Like many things in life, the plan that you start with is never what you end up with… And if you’re really lucky it ends up being more than you could have ever imagined.
Late last summer we launched Idea Flight Enterprise (to get background on this, read this post). We developed this version of Idea Flight for the educational market after hearing directly from teachers that they wanted this tool for their classroom. What is so amazing, is that the education community saw potential and the ability to fill a need that we couldn’t have identified on our own and we knew we needed them to go further.
The Idea Flight team then enlisted the help of four amazing educators all from different parts of the country—Connecticut, Georgia, Indiana and New York—asking them to help us by using Idea Flight with their students in a classroom environment and be brutally honest in their feedback. All we sent them were some loaner devices, a presentation giving a high level background on the app and it’s features…the rest was up to them. After each group concluded their testing period they completed a survey and we Skyped with the teacher alone and then had a separate session with the teacher and students to go more deeply into their feedback. What we never expected was that each teacher would comment on Idea Flight’s ability to surface and effect students with everything from visual impairments (some of which were unknown), to helping focus and engage students that are easily distracted and empower students who normally were self-conscious about presenting to their class.
If that wasn’t enough, we were also blown away by the incredible creativity these classes demonstrated in uncovering a new way to use Idea Flight to make presentations more impactful. A great example of this was Paul Bogush’s 8th Grade Social Studies class at Moran Middle School in Wallingford, CT. I could explain what they did, but he does it better in his blog post about the experience:
“There were many neat ideas. Most groups came up with ways to not just use one iPad as the pilot controlling one presentation, but multiple iPads as pilots The students put four iPads together–each controlled by different students in the audience. Four presos had to get made so that when each slide was changed it fit in flawlessly with the other three.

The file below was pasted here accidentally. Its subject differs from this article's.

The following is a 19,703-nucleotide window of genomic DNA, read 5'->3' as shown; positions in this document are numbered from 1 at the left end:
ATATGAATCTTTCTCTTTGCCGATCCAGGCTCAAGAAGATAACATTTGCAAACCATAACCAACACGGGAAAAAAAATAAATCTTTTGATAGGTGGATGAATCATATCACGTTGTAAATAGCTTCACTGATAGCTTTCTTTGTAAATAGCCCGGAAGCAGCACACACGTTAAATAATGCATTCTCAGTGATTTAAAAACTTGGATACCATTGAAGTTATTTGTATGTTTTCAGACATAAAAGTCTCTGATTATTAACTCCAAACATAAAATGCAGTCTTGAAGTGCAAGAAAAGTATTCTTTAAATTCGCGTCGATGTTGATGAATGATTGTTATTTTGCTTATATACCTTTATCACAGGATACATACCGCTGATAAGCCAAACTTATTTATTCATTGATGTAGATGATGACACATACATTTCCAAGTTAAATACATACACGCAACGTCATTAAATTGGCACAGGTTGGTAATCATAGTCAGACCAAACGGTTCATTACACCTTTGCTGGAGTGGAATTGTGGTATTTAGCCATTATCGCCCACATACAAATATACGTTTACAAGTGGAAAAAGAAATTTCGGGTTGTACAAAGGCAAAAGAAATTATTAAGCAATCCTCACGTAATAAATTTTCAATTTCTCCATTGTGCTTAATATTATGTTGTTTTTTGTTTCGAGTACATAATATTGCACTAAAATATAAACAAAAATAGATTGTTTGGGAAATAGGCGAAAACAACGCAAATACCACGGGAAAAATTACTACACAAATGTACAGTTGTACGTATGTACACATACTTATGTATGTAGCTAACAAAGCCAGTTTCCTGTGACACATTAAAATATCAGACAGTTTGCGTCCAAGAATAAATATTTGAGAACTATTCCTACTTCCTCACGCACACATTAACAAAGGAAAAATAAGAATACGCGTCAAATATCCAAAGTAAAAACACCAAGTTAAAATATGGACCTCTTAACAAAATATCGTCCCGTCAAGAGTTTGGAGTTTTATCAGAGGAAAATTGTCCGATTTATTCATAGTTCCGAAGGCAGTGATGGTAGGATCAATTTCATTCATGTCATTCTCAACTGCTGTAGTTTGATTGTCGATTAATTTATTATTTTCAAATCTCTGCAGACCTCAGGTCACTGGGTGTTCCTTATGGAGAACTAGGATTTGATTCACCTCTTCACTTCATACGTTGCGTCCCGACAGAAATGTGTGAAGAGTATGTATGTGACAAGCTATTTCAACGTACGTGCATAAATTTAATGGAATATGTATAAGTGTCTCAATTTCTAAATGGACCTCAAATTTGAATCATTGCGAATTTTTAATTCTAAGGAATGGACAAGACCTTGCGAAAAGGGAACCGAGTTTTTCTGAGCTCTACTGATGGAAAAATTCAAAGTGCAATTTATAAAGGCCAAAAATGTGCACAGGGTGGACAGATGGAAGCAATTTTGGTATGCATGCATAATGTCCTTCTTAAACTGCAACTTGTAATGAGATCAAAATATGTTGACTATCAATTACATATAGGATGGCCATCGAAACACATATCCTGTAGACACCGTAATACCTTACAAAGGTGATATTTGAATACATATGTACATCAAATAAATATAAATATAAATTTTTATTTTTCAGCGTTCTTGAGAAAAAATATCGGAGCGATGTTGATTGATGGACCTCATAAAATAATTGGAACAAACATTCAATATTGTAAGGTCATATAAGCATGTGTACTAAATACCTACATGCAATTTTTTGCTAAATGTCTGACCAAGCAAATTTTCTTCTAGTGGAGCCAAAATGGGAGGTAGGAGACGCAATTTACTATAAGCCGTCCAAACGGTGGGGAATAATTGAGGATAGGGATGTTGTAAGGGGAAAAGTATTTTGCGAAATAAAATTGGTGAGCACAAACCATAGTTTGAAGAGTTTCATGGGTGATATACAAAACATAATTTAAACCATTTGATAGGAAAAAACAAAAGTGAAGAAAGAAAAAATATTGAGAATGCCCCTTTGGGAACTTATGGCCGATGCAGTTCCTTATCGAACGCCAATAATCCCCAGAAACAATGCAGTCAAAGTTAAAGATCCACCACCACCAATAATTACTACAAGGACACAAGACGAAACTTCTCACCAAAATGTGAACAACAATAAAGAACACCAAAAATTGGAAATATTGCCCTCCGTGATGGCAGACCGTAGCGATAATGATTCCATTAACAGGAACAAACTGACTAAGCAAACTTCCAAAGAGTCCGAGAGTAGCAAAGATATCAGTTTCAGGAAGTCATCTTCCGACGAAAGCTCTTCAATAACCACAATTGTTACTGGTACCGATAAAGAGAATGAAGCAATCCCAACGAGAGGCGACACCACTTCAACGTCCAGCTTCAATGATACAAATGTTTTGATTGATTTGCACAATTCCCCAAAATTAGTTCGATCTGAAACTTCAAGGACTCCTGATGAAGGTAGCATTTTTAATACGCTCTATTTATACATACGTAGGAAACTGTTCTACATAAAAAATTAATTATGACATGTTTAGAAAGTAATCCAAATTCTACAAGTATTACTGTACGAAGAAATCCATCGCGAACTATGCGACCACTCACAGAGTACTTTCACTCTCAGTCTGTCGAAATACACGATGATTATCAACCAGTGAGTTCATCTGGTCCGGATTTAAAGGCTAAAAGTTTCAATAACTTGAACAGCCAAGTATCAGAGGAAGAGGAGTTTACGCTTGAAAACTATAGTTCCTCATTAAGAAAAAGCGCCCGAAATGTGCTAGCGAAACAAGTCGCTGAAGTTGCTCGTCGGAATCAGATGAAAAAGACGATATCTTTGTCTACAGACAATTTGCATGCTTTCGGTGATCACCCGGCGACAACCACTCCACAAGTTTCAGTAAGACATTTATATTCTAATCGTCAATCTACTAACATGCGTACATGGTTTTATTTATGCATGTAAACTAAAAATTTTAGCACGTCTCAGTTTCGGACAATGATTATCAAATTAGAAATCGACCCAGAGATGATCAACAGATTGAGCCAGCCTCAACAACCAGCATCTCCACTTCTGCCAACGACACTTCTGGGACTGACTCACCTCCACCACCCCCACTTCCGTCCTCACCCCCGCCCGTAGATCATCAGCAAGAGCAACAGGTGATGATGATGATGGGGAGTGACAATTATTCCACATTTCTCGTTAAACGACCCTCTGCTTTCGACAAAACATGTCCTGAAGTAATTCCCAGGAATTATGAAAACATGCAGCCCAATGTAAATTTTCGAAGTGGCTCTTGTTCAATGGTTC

“Another group took six iPads and put them together on a table and had the audience stand around them.”
We’ve had very smart, talented and creative people using Idea Flight, but this use of the application had never been surfaced to us before and we were blown away, so much so that we gave the iPads to this class for a few more weeks to see what else they could come up with…we may have more updates so stay tuned.
There’s no doubt technology has impacted education (and still continues to) and has transformed the lives of those with special needs, see an amazing example of this here, (be forewarned, you will need tissues). What’s amazing is the profound impact connected tablets–like iPads—have made to become a game changer, like for this boy and his family. Late last year the Vancouver Sun reported on how teachers are using iPads to reach autistic kids and the incredible results a Vancouver teacher is seeing, Technorati wrote about it’s impact on the blind and Education Week wrote about it’s impact on a student with Down Syndrome… But this is just the tip of the iceberg.
We have been humbled by the experience of working with these classes and amazed at their creativity and how diligent they were in providing feedback. We are also inspired by the idea that the app we created may have an impact on students, their teachers and ultimately their families and thank our willing participants who contributed to the future evolution of Idea Flight Enterprise and opened new doors of awareness for us that we never imagined possible. What started out as a fact-finding mission turned into a profoundly different experience and had we tried to plan the end results we certainly would have short-changed ourselves.
If you have a classroom that would like to test drive Idea Flight, contact us here. Below is a listing of the educators who participated in this initial test program and their blogs: